Our latest American tragedy is a mass shooting with fifty fatalities and over fifty casualties, the result of a one-man rampage at the Pulse nightclub in Orlando, Florida. The unfolding facts suggest that the attacker, a native-born American citizen, was motivated by both an affinity for ISIS and a hatred of gays.
Already many pundits, politicians, and spin doctors are trying to attribute this to a single cause, but I hope we are too smart to fall for their lines. Yes, this is about a significant, ongoing terrorist threat posed by ISIS. Yes, this is about the fact that our LGBT brothers and sisters remain specially vulnerable to acts of hatred and violence. And yes, these shootings were perpetrated by someone who had previously drawn the attention of the FBI, yet was able to walk into a store and buy assault weapons. It all matters, and it all should be a part of America’s national discussion.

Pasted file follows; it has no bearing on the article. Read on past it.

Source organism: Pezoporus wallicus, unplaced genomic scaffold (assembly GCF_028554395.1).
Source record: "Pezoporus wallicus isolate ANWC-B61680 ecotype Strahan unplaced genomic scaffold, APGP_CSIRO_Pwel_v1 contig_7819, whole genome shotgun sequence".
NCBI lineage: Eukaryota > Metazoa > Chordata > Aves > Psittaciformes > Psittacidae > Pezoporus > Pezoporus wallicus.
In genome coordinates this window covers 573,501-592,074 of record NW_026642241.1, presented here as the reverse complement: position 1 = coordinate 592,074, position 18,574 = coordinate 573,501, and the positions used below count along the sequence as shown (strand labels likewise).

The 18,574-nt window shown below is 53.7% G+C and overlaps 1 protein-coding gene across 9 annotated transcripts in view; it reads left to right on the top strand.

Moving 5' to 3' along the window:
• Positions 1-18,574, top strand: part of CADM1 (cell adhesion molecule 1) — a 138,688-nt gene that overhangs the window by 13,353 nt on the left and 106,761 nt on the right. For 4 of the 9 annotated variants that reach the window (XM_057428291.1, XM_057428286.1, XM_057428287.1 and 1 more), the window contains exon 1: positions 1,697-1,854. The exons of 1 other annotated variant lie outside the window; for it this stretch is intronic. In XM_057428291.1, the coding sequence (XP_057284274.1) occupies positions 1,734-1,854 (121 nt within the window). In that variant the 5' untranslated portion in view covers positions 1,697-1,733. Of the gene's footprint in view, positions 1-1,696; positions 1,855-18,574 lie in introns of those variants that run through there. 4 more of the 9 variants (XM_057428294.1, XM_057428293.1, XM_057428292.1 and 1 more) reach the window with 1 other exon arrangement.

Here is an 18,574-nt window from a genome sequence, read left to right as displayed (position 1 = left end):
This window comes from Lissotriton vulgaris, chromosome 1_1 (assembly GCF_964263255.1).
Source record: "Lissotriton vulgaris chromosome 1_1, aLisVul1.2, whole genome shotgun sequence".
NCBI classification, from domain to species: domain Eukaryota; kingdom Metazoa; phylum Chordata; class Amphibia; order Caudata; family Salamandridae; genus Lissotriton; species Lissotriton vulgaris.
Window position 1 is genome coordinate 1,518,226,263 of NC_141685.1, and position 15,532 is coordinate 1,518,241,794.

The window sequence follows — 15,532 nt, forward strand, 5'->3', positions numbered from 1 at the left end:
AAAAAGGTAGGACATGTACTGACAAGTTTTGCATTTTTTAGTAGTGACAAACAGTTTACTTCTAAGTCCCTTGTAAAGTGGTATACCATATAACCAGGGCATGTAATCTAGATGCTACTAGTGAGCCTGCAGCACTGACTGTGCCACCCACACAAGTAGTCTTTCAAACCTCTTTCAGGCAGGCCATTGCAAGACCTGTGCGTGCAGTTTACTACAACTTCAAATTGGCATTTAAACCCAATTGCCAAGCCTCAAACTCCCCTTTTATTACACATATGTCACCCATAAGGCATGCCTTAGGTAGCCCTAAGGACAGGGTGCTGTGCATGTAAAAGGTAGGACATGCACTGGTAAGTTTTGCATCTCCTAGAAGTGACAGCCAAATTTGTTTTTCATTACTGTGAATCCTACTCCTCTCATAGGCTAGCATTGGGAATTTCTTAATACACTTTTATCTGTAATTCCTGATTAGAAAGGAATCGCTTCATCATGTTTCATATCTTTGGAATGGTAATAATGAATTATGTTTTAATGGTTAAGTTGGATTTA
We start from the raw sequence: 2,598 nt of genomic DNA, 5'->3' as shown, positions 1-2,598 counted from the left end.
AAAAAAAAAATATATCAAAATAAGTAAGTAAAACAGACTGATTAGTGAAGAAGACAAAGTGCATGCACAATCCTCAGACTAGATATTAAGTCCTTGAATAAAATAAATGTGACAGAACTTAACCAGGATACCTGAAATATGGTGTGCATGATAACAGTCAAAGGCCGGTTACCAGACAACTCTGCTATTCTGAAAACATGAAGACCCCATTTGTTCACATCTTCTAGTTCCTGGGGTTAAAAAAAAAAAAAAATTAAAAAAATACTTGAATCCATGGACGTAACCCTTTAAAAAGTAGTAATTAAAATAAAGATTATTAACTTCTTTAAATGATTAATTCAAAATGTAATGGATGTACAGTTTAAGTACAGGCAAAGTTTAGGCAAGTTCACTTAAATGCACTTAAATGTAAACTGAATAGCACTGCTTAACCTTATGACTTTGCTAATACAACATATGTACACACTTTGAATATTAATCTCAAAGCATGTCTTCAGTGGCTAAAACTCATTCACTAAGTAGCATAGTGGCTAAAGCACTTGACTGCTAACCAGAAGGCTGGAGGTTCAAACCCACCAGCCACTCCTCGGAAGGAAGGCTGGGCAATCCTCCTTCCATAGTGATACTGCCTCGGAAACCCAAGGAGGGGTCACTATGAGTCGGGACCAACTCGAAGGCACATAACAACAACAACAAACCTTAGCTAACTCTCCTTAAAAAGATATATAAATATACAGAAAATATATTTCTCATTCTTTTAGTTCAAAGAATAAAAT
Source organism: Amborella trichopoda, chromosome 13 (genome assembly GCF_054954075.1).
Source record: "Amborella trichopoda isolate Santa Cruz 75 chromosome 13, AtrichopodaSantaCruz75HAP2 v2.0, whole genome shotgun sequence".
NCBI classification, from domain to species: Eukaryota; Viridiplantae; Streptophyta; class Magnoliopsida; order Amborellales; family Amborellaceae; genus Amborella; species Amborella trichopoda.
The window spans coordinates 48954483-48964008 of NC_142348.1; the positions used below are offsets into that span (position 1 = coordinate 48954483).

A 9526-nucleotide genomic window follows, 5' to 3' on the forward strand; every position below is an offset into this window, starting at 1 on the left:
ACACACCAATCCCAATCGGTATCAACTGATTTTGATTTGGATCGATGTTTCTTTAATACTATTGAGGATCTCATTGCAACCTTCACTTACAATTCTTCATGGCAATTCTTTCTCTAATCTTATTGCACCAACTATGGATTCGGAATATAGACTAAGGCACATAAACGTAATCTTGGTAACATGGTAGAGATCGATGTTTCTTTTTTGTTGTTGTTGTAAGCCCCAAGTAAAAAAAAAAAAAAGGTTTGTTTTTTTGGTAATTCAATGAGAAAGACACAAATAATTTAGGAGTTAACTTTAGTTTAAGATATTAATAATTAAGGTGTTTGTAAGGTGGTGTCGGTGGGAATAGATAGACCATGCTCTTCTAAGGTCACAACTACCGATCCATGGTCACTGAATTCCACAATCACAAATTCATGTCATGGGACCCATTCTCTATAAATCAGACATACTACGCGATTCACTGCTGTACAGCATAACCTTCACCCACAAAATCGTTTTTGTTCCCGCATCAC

Although large-scale shootings may be a distinctly American form of violence, terrorism is not. We share with many of our fellow citizens of the world the experience of terrorist attacks. This is likely to remain our global reality for the foreseeable future.
The Orlando massacre occurs in the midst of an ugly, petty, vulgar presidential campaign. Our economy is shaky, a lot of people are struggling to make ends meet, and climate change poses a terrible threat to our planet and its people. At times, it feels like we’re coming apart at the seams. Previous generations have faced times equally or more dire, however, so it’s up to us to step up and help turn things around. It won’t be easy, but we have no other acceptable choice.